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Cyprus > Financial


An Expat Guide To The Cost Of Living In Cyprus

Published Monday February 06, 2017 (16:40:41)


The cost of living in the Republic of Cyprus has been significantly affected by the country’s banking crisis. The problem is the measures that the European Union imposed on Cyprus in exchange for a bail-out loan and the shrinking economy. For a long period of time, pensioners from the UK have been moving to this island because of its low cost of living and favourable tax conditions, which allowed their money to go further than it would have in the UK.

When the crisis struck the island, many of them lost large amounts of their savings.

Expats from strong economies may find prices in Cyprus relatively low, but the cost of living is in relation to the average income, which is around 1400 EUR in this country. By contrast, the average salary in Berlin is approximately 2200 EUR. A significant number of expats have savings deposited in their home countries. Nicosia is the most expensive town on the island.

It is important to know that the costs of accommodation, healthcare and education are still fairly low. On the other hand, the prices of some consumables such as groceries and magazines are high. The southern part of Cyprus is more expensive than the Turkish-controlled north, especially when it comes to rent. Most expats choose to live in the south because of the better job offers and salaries.

Food in Cyprus

Groceries in Cyprus are generally cheaper than in the UK, especially when buying fruit and meat, but products like beer and cigarettes are not much cheaper. Restaurants are significantly cheaper, and if expats choose to eat at smaller, local ones, they can save quite significantly and also sample some of the fine cuisine on offer in Cyprus. The cuisine in the country is a cosmopolitan blend of Greek, European and Middle Eastern recipes.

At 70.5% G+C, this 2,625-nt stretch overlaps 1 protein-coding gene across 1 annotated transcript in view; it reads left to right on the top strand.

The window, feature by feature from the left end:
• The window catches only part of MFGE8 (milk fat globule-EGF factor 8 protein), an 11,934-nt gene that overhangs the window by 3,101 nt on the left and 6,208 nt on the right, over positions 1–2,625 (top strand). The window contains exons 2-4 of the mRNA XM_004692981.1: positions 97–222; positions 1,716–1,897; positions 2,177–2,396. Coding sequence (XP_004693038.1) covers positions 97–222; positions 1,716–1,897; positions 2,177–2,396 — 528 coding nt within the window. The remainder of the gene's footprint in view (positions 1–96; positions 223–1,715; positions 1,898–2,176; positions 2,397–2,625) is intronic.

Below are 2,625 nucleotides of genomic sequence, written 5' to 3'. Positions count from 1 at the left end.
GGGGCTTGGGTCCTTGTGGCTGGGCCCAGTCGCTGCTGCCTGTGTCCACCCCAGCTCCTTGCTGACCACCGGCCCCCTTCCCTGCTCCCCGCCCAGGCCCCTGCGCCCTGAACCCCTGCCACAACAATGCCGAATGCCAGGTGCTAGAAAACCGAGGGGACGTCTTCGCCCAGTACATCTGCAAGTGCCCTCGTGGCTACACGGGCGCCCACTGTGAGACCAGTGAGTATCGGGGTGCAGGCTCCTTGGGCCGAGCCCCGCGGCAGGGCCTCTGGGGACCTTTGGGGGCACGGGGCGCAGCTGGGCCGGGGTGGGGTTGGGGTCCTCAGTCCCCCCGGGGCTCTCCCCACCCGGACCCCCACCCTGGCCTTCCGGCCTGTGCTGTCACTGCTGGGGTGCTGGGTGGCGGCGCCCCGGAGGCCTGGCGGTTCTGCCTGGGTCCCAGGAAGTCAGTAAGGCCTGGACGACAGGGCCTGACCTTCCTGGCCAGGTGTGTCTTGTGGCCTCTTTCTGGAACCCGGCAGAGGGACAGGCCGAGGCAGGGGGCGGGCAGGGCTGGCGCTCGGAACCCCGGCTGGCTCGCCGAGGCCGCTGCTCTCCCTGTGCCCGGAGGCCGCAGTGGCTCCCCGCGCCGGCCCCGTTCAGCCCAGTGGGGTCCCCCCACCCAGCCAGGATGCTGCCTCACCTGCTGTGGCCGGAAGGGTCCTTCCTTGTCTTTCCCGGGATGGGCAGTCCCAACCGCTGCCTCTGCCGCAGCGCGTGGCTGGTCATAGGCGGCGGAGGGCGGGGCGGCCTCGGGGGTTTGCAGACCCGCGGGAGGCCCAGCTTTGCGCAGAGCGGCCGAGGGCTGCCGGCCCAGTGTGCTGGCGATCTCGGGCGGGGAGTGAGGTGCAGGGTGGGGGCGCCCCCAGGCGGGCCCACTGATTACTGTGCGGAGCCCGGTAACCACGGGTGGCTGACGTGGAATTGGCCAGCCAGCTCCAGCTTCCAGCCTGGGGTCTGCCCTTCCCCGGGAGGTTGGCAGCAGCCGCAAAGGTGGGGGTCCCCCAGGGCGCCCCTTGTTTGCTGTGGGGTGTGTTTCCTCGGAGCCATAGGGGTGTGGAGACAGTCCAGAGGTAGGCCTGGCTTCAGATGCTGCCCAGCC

Transportation in Cyprus

Since 1951, there has been no rail network on the island, but the long term plan is to have access to intercity trains once again, which is estimated to happen in the next 15 years. The bus network prices are fairly low. As they are not always reliable and routes can be limited, however, many people choose to drive or hire private taxi services.

This is a country with one of the highest car ownerships per capita in the world. Expats mostly find that driving is the best form of transport on the island. Having a car is highly recommendable as there is no operational railway network or public transport between the island's major cities, which have their own bus and taxi services, mostly for local use.

Public transport in Cyprus

The public transport in Cyprus is largely concentrated on private bus services and taxis, so the options are limited when travelling between urban centers.


When choosing a bus as means of transport, there are several kinds of services in Cyprus. Buses between villages and cities are very limited, since they leave once or twice a day and don’t operate on Sundays. Trans-urban buses that link cities and towns are far more frequent, while bus services that run within cities are considered to be the most reliable public transport service in Cyprus.